Diary

Sara Mosle

After having unceremoniously ditched my mother to ski the big pow (as they call it) at Snowbird yesterday, I was determined to be a better daughter this morning. The weather was cooperating: It was sunny and cloudless instead of the virtual whiteout of the day before, and my mother wanted to ski. She was up early. My godfather, Dick Bass, who owns Snowbird, had invited her up on an early tram ride to see the sunrise and hear about his ever-evolving dreams for the resort. (I’d already heard this speech during my run down with the ski patrol a few days earlier and so I stayed behind.) Although never less than completely entertaining, Dick is what you’d safely call a talker. In a story, to his credit, that he often tells himself, he once rode the red-eye from New York to Los Angeles. For six hours, he bent the ear, non-stop, of the passenger next to him about his Everest climbs, his expedition to Antarctica, his vision for Snowbird. At the end of the flight, as they got out of their seats and prepared to deplane, he finally said, “By the way, I never caught your name.” The passenger replied, “My name is Neil Armstrong. Someday I’ll tell you about the trip I took.”

I met them on the plaza at the base of the tram. One virtue of Snowbird is that it is one of the few large mountains with a compact pedestrian village, instead of one of those sprawling, Disney-like, faux suburban towns that have sprung up at the base of so many other mountains. The exterior design is Bauhaus concrete, instead of cutesy Bavarian (partly because the buildings must be able to withstand the impact of an avalanche). All the restaurants, rental shops, and lodges are within easy walking distance of each other. Much to his financial detriment, Dick has refused to let any restaurant or hotel chains on the property. (Most resorts contract out such services to help reduce costs and to pad their profits.) He personally designed the Mission-style furniture in each room of the Cliff Lodge, and the place is decorated with souvenirs from his various travels: rugs from Tibet, inlaid mother-of-pearl furniture from Vietnam, paintings from China. In our cookie-cutter times, the effect is wonderfully idiosyncratic.

Dick, of course, is famous for being the first man to have climbed the highest mountain on every continent. Jon Krakauer, as I noted earlier, blames him for starting the Everest craze in Into Thin Air and all but likens him to Sandy Pittman, the socialite who paid to be hauled up the mountain by a Sherpa. I am obviously biased, but the charge is wildly unfair. At the time of Dick’s first Everest attempt, he was an experienced mountaineer, with as many climbs under his belt as Krakauer himself. He was never tethered to a Sherpa, or anyone else, but made the climb under his own steam and long before the rope hand-rail was installed at the top of Everest to help less-experienced climbers, including Krakauer, make the final ascent. One can argue with the wisdom of anyone risking his life to climb Everest, but Dick certainly had as much right to try as anyone.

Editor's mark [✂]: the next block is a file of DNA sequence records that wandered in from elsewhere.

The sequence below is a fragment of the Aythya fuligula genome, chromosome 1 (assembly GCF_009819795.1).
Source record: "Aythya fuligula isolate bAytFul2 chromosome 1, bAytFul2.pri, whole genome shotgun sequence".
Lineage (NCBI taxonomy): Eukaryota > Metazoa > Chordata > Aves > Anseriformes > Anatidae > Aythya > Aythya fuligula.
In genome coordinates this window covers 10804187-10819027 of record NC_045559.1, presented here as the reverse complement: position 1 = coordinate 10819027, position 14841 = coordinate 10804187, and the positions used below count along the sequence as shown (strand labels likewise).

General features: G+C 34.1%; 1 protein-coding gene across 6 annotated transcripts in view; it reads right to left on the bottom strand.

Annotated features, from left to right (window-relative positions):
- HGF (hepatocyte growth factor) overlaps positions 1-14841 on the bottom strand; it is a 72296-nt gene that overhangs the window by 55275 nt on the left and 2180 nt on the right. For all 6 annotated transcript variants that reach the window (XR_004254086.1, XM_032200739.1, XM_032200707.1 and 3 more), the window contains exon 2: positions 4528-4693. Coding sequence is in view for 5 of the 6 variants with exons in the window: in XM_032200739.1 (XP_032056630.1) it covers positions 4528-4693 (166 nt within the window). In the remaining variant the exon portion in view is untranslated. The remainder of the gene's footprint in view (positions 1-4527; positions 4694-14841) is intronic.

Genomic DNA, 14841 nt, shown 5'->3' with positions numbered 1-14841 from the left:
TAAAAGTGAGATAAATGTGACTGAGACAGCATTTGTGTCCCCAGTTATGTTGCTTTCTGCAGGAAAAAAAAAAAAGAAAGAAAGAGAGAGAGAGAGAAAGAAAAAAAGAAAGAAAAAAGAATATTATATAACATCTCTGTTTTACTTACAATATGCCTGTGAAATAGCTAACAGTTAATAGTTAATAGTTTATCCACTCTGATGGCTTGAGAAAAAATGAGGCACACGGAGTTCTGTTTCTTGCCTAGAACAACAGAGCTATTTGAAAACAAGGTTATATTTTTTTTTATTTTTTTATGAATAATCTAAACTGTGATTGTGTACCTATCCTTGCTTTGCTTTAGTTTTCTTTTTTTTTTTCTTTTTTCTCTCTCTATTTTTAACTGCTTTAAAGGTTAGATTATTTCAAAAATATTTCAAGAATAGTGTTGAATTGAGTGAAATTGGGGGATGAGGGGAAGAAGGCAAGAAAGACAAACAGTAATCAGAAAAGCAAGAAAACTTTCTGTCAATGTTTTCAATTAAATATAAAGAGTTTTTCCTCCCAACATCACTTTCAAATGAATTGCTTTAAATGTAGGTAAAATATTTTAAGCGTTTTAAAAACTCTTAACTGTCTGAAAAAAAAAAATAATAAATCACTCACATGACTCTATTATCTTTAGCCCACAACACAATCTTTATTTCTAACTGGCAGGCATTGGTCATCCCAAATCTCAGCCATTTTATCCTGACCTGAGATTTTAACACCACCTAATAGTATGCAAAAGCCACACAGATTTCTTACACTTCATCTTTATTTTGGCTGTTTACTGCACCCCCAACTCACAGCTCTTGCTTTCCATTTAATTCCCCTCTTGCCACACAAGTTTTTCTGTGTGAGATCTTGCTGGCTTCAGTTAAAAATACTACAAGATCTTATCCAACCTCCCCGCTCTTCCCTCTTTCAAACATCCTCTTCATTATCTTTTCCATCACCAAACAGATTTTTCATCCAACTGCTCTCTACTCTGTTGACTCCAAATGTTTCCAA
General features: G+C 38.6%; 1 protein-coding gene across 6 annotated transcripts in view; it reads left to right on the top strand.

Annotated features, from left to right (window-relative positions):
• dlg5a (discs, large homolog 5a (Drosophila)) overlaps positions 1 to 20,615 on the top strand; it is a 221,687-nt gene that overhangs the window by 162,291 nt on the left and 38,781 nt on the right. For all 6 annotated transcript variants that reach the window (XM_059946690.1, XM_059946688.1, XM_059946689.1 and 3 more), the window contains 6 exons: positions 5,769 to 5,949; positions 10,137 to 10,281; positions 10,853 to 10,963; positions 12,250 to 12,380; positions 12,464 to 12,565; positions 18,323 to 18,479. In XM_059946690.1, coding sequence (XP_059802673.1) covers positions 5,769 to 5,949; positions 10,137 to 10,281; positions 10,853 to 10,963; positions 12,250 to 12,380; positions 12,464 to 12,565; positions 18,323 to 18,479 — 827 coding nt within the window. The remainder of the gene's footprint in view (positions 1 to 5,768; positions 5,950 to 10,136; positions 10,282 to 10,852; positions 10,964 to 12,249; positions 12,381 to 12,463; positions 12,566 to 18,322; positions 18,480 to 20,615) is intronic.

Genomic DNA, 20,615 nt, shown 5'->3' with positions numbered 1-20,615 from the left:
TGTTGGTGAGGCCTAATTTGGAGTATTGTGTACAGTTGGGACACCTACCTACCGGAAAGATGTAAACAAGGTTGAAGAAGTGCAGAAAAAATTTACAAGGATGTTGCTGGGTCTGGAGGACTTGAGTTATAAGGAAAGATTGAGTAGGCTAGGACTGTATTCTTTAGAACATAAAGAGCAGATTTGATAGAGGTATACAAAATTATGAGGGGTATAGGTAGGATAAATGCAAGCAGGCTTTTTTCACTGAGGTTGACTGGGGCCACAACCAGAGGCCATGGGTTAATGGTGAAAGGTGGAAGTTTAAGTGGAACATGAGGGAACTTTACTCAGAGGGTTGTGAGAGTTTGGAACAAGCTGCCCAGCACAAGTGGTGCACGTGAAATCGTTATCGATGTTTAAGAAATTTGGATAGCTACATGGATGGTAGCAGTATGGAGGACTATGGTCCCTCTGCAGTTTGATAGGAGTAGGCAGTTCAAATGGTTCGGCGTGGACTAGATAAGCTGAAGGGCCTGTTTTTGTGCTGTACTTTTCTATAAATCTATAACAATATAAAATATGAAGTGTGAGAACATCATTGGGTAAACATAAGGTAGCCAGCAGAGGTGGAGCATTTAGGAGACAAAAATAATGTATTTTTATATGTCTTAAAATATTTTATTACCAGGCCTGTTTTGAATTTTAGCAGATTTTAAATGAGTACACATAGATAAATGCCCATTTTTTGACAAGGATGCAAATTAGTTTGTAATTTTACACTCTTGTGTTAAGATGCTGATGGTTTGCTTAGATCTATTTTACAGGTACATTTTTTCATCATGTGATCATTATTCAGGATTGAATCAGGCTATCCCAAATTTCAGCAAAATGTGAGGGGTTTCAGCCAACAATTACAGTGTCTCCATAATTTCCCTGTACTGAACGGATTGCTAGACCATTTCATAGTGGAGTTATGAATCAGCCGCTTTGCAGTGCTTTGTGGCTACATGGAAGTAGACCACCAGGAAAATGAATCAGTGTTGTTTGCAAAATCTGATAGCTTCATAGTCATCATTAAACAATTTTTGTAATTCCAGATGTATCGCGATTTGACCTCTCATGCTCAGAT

My mother, who hadn’t been to Snowbird in years, wanted to start the morning on the intermediate runs off the Gadzoom lift, a high-speed quad. (These lifts have revolutionized the sport by greatly increasing the number of skiers that can be carried up a mountain. In the late 70’s, lift lines were often 45 minutes long. Now, even at high season, they are seldom more than 10.) We spent the day exploring the groomed slopes at mid-mountain: Bassackwards, Big Emma, Lunch Run. My mother worried about slowing me down, but she didn’t. Besides, I think I owed her after all those years she waited on me when I was a kid. At the top of one slope, I heard a ski instructor console a frustrated student, “We’re not trying to create a masterpiece here. We’re just trying to have fun.”

For dinner we met Dick, his wife Alice, Rich Salem, a developer of Telluride, and his wife, and Rick Ridgeway, contributor to Seven Summits (the book about Dick’s mountain-climbing adventures), and his family. I was sitting next to Rick, and we talked about Dick and Krakauer (Rick knows and likes them both) and the inherent dangers of climbing. Rick is the author of a new book, Below Another Sky, just out, about a climb he took with a close friend on a remote mountain in Tibet 20 years ago. They were caught in an avalanche and swept down several cliffs. Rick survived, but his friend didn’t, and Rick had to bury him on the mountain. At the time, the friend had an 18-month-old daughter, named Asia, and Rick stayed in touch with her. A few years ago, as a way of teaching her about her father, he took her on a pilgrimage to the site of her father’s death. Amazingly, they found his grave and reburied his bones.